Intervention Intervention

An art exhibition titled “Intervention Intervention” opened in Sydney this week featuring the works of 18 artists, engaging and exploring the realities of the Northern Territory Intervention.

The exhibition was organized to counter what the curators described as a whitewashing of the Intervention in the mainstream media and by Australian politicians.

The Intervention was implemented by the Howard government in 2007 and has not only been maintained but also intensified by the successive Labor governments.

The intervention has been condemned by the United Nations and was slammed by a UN special Rapporteur Professor James Anaya during his visit to Northern Territory in 2009, where he reported that the intervention is in breach of treaties to which Australia is a signatory.

The exhibition is a response by the artists about the little-known realities of the intervention, which have developed since 2007.

The artworks focus on the changes to welfare, law enforcement and land tenure. Under the intervention, whole Aboriginal communities have had their welfare payments quarantined, some moved off their land and stronger police and military presence.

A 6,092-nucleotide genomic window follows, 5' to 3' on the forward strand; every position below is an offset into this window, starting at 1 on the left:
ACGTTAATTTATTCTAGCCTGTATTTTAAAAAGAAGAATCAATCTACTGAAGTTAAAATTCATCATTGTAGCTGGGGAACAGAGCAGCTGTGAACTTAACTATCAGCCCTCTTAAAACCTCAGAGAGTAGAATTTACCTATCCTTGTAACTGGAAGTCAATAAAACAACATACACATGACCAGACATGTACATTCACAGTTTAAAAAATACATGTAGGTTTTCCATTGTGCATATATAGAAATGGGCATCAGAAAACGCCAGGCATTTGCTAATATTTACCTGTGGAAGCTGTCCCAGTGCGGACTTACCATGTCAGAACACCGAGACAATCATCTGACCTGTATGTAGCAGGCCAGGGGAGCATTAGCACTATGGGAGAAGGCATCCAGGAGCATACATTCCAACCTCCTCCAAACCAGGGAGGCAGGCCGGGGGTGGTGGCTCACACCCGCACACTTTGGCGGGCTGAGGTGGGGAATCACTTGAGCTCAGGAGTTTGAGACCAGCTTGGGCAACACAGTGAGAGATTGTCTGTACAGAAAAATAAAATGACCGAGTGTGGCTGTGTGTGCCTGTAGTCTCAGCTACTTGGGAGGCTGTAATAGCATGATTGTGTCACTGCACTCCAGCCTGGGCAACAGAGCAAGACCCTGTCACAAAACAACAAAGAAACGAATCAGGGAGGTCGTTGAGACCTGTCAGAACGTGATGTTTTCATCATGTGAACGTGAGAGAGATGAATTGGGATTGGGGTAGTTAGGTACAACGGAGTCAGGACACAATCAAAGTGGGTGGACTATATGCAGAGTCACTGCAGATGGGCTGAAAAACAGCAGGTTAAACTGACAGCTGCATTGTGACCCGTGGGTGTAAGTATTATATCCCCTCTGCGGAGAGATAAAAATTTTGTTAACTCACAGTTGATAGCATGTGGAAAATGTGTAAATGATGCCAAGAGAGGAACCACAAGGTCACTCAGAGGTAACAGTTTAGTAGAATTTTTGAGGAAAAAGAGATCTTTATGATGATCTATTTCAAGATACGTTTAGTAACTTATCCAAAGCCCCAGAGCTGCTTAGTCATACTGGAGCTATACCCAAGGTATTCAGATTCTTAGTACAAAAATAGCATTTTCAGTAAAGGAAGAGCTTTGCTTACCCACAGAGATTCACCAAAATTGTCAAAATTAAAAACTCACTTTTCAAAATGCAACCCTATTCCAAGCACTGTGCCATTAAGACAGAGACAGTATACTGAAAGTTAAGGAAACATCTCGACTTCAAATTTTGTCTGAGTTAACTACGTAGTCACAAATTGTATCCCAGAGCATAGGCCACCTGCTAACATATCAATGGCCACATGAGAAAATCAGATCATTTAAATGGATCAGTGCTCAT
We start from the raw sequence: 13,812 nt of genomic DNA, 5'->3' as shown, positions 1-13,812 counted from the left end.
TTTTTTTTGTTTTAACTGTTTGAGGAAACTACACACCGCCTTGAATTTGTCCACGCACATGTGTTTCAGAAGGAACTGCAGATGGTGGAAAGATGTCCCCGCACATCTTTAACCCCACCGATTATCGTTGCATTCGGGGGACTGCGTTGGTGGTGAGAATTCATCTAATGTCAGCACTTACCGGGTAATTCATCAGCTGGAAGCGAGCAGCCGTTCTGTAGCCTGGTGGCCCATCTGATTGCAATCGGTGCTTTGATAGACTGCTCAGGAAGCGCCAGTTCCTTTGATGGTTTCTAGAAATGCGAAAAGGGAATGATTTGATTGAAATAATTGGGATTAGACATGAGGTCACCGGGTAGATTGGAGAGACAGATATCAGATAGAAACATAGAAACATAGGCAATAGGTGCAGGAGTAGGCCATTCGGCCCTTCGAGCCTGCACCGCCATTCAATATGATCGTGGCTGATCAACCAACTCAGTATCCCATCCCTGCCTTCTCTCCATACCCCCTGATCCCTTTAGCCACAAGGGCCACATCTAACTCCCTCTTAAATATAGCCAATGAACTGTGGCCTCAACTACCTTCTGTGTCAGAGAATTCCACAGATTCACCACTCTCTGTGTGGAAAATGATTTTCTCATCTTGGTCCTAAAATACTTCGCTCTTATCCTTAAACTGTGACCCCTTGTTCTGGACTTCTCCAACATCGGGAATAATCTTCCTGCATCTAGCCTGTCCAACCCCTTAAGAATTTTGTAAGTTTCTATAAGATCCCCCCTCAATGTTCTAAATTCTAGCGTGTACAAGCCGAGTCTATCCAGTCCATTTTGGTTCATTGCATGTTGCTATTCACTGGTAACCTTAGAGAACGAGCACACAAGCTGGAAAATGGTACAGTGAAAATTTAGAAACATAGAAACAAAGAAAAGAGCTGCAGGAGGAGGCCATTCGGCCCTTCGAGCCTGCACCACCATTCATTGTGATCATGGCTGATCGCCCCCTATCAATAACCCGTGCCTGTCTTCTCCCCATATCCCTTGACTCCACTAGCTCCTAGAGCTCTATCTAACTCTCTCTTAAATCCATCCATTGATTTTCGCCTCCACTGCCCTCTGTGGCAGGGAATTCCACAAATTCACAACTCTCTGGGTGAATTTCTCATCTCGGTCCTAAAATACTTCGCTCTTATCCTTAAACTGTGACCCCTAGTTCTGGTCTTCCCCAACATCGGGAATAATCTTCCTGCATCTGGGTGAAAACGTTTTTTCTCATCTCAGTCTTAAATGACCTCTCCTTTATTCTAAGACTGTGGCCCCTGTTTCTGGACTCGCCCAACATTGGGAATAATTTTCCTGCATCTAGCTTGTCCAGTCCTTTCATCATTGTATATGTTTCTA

In order to implement the Intervention the government was forced to suspend the Racial Discrimination Act as only Aboriginal people were targeted.

The government says the intervention was necessary to prevent the outbreak of child sexual abuse in some Northern Territory communities.

The exhibition developed out of a general feeling amongst the arts community of concern and despair about the injustices happening to the people affected by the Northern Territory Intervention.

The curators and artists acknowledge that there were serious issues of violence and alcohol abuse exacerbated by poverty amongst the targeted communities in the Northern Territory.

However, they say the intervention has failed to address these issues as well as the claims of child sexual abuse.

Moreover, the same measures have not been taken against non-indigenous communities where these problems occur. It is this stark discrimination that has led both domestic and international bodies to strongly condemn this government measure. 

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